OECD Development Co-operation Peer Reviews: Norway 2019

image of OECD Development Co-operation Peer Reviews: Norway 2019

The OECD's Development Assistance Committee (DAC) conducts periodic reviews of the individual development co-operation efforts of DAC members. The policies and programmes of each DAC member are critically examined approximately once every five years. DAC peer reviews assess the performance of a given member, not just that of its development co-operation agency, and examine both policy and implementation. They take an integrated, system-wide perspective on the development co-operation and humanitarian assistance activities of the member under review.

Norway’s commitment to spend 1% of gross national income on official development assistance is supported across the political spectrum. It increasingly uses multilateral channels to promote global public goods and address global challenges. This review looks at the changes to systems, structures and capabilities that would help Norway deliver on its shifting approach to development co-operation. These include strategic oversight to align programming with Norway's overall vision and policies for sustainable development; strengthened approaches to results, knowledge and risk management; and taking a bolder approach to cross-cutting issues such as human rights, gender, climate and environment, and anti-corruption.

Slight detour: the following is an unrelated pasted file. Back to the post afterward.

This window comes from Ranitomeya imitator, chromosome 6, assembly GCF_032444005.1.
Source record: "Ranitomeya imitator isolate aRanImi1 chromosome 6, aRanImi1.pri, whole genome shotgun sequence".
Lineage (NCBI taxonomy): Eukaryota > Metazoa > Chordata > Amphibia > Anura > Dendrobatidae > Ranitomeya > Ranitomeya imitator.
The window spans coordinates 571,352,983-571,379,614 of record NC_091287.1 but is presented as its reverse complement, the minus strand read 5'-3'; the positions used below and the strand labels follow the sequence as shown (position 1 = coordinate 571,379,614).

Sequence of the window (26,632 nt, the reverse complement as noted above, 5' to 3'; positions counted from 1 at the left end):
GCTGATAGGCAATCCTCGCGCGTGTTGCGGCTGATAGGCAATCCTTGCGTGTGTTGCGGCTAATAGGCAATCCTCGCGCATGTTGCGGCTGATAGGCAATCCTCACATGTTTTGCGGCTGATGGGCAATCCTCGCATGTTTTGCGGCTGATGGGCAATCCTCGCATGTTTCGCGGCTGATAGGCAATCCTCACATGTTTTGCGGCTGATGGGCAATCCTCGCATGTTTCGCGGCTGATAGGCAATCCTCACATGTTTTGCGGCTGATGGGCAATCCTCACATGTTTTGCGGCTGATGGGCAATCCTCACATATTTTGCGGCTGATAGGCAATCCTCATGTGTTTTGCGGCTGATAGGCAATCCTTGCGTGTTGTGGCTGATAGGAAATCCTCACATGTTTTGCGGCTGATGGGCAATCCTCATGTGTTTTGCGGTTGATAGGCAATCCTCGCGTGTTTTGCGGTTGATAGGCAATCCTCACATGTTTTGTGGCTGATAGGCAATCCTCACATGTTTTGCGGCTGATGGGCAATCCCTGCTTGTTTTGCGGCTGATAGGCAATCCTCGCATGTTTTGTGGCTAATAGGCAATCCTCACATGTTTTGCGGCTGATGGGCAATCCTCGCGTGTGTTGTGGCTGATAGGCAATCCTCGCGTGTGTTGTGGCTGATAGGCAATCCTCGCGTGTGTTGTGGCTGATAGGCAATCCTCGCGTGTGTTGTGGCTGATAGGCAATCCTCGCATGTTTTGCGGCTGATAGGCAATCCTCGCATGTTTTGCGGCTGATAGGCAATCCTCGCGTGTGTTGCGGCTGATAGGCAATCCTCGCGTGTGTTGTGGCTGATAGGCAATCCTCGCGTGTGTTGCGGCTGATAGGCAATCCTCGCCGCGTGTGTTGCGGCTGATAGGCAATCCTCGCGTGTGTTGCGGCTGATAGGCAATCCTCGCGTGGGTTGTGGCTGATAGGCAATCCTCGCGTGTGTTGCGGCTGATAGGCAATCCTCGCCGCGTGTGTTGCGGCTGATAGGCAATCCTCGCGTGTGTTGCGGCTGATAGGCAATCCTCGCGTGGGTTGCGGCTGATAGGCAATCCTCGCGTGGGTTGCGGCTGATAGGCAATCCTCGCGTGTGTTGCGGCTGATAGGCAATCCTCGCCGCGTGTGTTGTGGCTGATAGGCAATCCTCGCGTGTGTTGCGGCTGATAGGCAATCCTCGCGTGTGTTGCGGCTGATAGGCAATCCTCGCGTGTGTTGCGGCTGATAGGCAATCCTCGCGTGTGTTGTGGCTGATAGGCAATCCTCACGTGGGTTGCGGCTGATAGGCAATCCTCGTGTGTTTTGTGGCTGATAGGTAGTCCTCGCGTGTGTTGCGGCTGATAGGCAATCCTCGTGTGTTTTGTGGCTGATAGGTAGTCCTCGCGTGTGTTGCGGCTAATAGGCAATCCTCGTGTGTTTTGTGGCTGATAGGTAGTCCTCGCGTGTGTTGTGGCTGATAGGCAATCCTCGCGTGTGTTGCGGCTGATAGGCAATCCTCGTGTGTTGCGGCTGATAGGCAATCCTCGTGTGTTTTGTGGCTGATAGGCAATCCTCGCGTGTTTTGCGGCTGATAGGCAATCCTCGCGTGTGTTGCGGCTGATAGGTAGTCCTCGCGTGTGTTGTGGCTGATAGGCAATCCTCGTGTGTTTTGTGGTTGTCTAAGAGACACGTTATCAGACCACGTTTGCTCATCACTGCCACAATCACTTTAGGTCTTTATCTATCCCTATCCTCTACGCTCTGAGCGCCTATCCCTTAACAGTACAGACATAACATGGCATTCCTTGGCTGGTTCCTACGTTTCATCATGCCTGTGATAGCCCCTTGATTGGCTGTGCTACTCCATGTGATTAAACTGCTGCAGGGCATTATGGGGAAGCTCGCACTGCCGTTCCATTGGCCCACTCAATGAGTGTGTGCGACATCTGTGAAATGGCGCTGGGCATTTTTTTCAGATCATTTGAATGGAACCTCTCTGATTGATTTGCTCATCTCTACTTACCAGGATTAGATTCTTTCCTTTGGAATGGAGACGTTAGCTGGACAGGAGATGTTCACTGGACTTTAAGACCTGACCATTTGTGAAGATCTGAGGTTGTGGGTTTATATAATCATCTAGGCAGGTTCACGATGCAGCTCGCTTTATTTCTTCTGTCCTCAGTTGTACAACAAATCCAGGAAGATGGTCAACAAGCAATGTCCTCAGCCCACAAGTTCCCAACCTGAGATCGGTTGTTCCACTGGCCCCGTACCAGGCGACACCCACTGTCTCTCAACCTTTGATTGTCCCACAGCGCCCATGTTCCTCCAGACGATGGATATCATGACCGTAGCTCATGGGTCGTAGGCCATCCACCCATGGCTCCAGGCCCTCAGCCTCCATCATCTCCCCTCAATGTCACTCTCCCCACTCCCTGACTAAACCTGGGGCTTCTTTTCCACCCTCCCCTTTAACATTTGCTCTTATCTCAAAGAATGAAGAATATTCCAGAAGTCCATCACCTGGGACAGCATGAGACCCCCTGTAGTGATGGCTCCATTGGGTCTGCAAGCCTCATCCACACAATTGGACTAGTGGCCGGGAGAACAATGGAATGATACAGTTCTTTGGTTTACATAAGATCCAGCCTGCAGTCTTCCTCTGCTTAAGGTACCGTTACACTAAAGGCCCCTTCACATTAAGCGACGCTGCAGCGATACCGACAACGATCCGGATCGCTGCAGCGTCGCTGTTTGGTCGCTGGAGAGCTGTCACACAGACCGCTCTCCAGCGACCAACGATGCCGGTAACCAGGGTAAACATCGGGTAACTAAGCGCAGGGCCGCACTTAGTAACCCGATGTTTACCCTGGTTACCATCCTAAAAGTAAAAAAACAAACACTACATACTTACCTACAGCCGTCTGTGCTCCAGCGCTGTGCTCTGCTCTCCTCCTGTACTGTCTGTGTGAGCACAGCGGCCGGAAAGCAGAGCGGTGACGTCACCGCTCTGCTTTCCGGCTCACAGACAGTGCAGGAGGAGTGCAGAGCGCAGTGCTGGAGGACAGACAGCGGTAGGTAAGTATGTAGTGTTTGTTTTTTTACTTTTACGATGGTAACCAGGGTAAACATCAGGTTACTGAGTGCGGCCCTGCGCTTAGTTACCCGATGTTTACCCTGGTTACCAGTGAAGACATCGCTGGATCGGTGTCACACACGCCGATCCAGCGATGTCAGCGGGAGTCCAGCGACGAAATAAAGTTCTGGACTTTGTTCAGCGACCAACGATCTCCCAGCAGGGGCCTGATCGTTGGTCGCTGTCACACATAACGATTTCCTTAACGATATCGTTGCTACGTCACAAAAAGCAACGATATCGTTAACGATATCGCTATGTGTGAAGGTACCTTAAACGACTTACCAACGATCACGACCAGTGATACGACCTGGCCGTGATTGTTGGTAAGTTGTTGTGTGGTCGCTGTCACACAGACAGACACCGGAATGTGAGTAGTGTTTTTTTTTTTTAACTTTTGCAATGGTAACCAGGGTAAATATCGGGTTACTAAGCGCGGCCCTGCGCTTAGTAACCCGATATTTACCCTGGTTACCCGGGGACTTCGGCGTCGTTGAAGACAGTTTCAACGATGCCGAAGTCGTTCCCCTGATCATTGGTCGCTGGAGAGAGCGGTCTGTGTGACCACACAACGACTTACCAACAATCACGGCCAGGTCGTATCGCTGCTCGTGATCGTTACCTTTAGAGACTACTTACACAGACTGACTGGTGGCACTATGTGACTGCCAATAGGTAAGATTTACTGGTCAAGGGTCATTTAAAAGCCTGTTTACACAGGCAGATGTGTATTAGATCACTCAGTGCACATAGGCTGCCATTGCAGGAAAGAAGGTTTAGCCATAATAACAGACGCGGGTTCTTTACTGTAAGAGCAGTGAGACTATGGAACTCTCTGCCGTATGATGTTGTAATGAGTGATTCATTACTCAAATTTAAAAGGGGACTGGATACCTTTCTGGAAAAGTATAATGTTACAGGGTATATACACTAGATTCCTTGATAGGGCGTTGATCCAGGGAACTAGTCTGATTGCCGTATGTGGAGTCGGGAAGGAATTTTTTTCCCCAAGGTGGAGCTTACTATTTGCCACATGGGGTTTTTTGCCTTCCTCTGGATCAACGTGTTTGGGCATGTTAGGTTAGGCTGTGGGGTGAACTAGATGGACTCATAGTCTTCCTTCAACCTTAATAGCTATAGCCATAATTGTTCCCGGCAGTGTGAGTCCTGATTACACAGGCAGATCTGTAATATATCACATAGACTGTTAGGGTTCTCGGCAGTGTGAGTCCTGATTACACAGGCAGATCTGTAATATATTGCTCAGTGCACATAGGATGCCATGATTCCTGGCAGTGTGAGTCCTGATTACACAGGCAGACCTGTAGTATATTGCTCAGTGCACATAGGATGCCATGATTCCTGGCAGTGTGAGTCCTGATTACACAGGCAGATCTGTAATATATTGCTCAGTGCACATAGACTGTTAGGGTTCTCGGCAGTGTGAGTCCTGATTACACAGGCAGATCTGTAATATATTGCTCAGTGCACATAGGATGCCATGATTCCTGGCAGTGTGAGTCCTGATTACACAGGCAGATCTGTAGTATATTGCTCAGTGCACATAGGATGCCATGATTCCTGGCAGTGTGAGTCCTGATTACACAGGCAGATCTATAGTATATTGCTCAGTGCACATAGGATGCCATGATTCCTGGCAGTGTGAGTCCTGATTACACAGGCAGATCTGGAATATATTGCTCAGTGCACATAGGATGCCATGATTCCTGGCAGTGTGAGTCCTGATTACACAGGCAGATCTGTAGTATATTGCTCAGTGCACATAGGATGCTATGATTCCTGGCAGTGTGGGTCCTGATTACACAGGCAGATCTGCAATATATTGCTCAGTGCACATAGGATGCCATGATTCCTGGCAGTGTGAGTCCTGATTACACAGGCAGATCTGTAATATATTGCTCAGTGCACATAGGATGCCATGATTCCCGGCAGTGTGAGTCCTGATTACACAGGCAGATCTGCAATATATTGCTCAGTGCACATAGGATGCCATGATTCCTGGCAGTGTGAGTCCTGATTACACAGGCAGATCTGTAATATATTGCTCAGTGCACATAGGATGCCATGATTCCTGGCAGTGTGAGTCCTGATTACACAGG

Norway’s financing for development

This chapter considers how international and national commitments drive the volume and allocations of Norway’s official development assistance (ODA). It also explores Norway’s other financing efforts in support of the 2030 Agenda. Norway’s commitment to provide 1% of gross national income (GNI) as ODA is underpinned by broad public and political support. As Norway is working increasingly through the multilateral system, the use of funds managed by multilateral organisations has increased significantly since 2013. Core funding has not increased at the same rate, and the share of core funding to multilateral institutions relative to earmarked funding has reduced. In addition, the share of country programmable aid and allocations for least developed countries have fallen. Norway is a strong supporter of domestic resource mobilisation and effectively promotes development finance additional to ODA.


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